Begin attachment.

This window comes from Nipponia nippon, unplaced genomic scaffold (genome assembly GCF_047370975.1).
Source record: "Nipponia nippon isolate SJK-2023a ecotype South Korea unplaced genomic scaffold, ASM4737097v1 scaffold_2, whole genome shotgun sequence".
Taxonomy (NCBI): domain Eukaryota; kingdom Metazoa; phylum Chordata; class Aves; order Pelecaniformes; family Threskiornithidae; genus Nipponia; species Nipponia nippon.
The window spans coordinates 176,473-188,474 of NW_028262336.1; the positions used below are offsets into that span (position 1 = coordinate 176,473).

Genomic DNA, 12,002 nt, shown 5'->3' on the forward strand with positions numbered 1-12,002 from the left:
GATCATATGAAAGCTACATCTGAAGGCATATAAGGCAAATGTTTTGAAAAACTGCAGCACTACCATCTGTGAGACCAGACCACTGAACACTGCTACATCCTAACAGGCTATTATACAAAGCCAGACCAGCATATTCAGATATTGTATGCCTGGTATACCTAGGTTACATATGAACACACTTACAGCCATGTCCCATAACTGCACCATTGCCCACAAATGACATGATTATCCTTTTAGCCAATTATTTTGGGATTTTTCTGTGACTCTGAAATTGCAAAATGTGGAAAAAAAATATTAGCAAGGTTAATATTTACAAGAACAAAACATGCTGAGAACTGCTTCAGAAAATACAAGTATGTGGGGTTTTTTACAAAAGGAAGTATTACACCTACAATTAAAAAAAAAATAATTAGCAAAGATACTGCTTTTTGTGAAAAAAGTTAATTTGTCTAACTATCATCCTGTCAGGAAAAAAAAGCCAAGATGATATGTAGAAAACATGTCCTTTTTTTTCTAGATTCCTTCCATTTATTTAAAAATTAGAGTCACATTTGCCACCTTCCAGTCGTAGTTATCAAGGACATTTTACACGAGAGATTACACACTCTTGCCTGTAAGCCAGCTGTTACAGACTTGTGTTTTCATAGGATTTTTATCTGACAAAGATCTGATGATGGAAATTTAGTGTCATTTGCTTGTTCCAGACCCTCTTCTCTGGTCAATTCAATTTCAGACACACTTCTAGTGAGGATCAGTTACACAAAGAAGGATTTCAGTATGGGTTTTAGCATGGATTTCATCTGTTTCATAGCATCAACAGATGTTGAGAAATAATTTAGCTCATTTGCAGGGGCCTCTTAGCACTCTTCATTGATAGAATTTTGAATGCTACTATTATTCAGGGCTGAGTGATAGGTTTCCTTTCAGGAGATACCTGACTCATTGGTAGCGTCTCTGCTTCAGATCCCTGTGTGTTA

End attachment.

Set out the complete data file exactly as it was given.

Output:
This window comes from Nipponia nippon, unplaced genomic scaffold (genome assembly GCF_047370975.1).
Source record: "Nipponia nippon isolate SJK-2023a ecotype South Korea unplaced genomic scaffold, ASM4737097v1 scaffold_2, whole genome shotgun sequence".
Taxonomy (NCBI): domain Eukaryota; kingdom Metazoa; phylum Chordata; class Aves; order Pelecaniformes; family Threskiornithidae; genus Nipponia; species Nipponia nippon.
The window spans coordinates 176,473-188,474 of NW_028262336.1; the positions used below are offsets into that span (position 1 = coordinate 176,473).

Genomic DNA, 12,002 nt, shown 5'->3' on the forward strand with positions numbered 1-12,002 from the left:
GATCATATGAAAGCTACATCTGAAGGCATATAAGGCAAATGTTTTGAAAAACTGCAGCACTACCATCTGTGAGACCAGACCACTGAACACTGCTACATCCTAACAGGCTATTATACAAAGCCAGACCAGCATATTCAGATATTGTATGCCTGGTATACCTAGGTTACATATGAACACACTTACAGCCATGTCCCATAACTGCACCATTGCCCACAAATGACATGATTATCCTTTTAGCCAATTATTTTGGGATTTTTCTGTGACTCTGAAATTGCAAAATGTGGAAAAAAAATATTAGCAAGGTTAATATTTACAAGAACAAAACATGCTGAGAACTGCTTCAGAAAATACAAGTATGTGGGGTTTTTTACAAAAGGAAGTATTACACCTACAATTAAAAAAAAAATAATTAGCAAAGATACTGCTTTTTGTGAAAAAAGTTAATTTGTCTAACTATCATCCTGTCAGGAAAAAAAAGCCAAGATGATATGTAGAAAACATGTCCTTTTTTTTCTAGATTCCTTCCATTTATTTAAAAATTAGAGTCACATTTGCCACCTTCCAGTCGTAGTTATCAAGGACATTTTACACGAGAGATTACACACTCTTGCCTGTAAGCCAGCTGTTACAGACTTGTGTTTTCATAGGATTTTTATCTGACAAAGATCTGATGATGGAAATTTAGTGTCATTTGCTTGTTCCAGACCCTCTTCTCTGGTCAATTCAATTTCAGACACACTTCTAGTGAGGATCAGTTACACAAAGAAGGATTTCAGTATGGGTTTTAGCATGGATTTCATCTGTTTCATAGCATCAACAGATGTTGAGAAATAATTTAGCTCATTTGCAGGGGCCTCTTAGCACTCTTCATTGATAGAATTTTGAATGCTACTATTATTCAGGGCTGAGTGATAGGTTTCCTTTCAGGAGATACCTGACTCATTGGTAGCGTCTCTGCTTCAGATCCCTGTGTGTTA